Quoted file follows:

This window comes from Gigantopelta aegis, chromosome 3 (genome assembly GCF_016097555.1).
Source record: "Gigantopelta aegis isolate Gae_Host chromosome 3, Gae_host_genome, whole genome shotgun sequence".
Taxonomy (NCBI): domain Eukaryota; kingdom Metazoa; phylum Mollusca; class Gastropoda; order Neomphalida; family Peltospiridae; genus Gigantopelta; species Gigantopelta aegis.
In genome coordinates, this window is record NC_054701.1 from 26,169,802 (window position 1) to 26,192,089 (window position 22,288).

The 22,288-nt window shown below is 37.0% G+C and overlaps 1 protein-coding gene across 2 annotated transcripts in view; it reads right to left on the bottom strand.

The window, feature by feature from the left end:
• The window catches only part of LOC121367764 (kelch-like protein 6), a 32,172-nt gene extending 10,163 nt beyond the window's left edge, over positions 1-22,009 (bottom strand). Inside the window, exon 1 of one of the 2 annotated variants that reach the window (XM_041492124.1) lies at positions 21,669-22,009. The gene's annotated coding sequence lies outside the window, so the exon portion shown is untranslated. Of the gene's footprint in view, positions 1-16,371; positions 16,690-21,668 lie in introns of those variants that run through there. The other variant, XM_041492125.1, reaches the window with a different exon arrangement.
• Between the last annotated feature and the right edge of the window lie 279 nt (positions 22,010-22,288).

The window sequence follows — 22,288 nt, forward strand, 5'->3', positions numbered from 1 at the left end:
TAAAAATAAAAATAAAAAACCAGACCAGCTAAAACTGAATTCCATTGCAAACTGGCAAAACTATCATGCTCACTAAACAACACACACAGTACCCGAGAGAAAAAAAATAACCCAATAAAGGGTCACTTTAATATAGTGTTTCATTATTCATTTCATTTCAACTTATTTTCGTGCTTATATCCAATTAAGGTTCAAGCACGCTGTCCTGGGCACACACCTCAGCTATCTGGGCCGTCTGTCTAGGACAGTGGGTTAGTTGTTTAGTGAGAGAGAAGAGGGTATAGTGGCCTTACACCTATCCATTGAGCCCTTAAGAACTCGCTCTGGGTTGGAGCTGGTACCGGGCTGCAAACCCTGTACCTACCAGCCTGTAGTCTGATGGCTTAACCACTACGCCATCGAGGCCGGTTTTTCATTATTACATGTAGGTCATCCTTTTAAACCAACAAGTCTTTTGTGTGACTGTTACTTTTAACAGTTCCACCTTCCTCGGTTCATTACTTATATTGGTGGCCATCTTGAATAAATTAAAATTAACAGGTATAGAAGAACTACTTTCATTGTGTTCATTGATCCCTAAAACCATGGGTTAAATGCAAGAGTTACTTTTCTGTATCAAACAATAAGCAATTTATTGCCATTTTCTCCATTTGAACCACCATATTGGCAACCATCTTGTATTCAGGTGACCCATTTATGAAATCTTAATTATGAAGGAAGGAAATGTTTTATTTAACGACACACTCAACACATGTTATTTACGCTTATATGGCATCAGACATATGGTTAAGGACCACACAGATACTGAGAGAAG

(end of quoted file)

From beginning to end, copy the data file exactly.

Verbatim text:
This window comes from Gigantopelta aegis, chromosome 3 (genome assembly GCF_016097555.1).
Source record: "Gigantopelta aegis isolate Gae_Host chromosome 3, Gae_host_genome, whole genome shotgun sequence".
Taxonomy (NCBI): domain Eukaryota; kingdom Metazoa; phylum Mollusca; class Gastropoda; order Neomphalida; family Peltospiridae; genus Gigantopelta; species Gigantopelta aegis.
In genome coordinates, this window is record NC_054701.1 from 26,169,802 (window position 1) to 26,192,089 (window position 22,288).

The 22,288-nt window shown below is 37.0% G+C and overlaps 1 protein-coding gene across 2 annotated transcripts in view; it reads right to left on the bottom strand.

The window, feature by feature from the left end:
• The window catches only part of LOC121367764 (kelch-like protein 6), a 32,172-nt gene extending 10,163 nt beyond the window's left edge, over positions 1-22,009 (bottom strand). Inside the window, exon 1 of one of the 2 annotated variants that reach the window (XM_041492124.1) lies at positions 21,669-22,009. The gene's annotated coding sequence lies outside the window, so the exon portion shown is untranslated. Of the gene's footprint in view, positions 1-16,371; positions 16,690-21,668 lie in introns of those variants that run through there. The other variant, XM_041492125.1, reaches the window with a different exon arrangement.
• Between the last annotated feature and the right edge of the window lie 279 nt (positions 22,010-22,288).

The window sequence follows — 22,288 nt, forward strand, 5'->3', positions numbered from 1 at the left end:
TAAAAATAAAAATAAAAAACCAGACCAGCTAAAACTGAATTCCATTGCAAACTGGCAAAACTATCATGCTCACTAAACAACACACACAGTACCCGAGAGAAAAAAAATAACCCAATAAAGGGTCACTTTAATATAGTGTTTCATTATTCATTTCATTTCAACTTATTTTCGTGCTTATATCCAATTAAGGTTCAAGCACGCTGTCCTGGGCACACACCTCAGCTATCTGGGCCGTCTGTCTAGGACAGTGGGTTAGTTGTTTAGTGAGAGAGAAGAGGGTATAGTGGCCTTACACCTATCCATTGAGCCCTTAAGAACTCGCTCTGGGTTGGAGCTGGTACCGGGCTGCAAACCCTGTACCTACCAGCCTGTAGTCTGATGGCTTAACCACTACGCCATCGAGGCCGGTTTTTCATTATTACATGTAGGTCATCCTTTTAAACCAACAAGTCTTTTGTGTGACTGTTACTTTTAACAGTTCCACCTTCCTCGGTTCATTACTTATATTGGTGGCCATCTTGAATAAATTAAAATTAACAGGTATAGAAGAACTACTTTCATTGTGTTCATTGATCCCTAAAACCATGGGTTAAATGCAAGAGTTACTTTTCTGTATCAAACAATAAGCAATTTATTGCCATTTTCTCCATTTGAACCACCATATTGGCAACCATCTTGTATTCAGGTGACCCATTTATGAAATCTTAATTATGAAGGAAGGAAATGTTTTATTTAACGACACACTCAACACATGTTATTTACGCTTATATGGCATCAGACATATGGTTAAGGACCACACAGATACTGAGAGAAG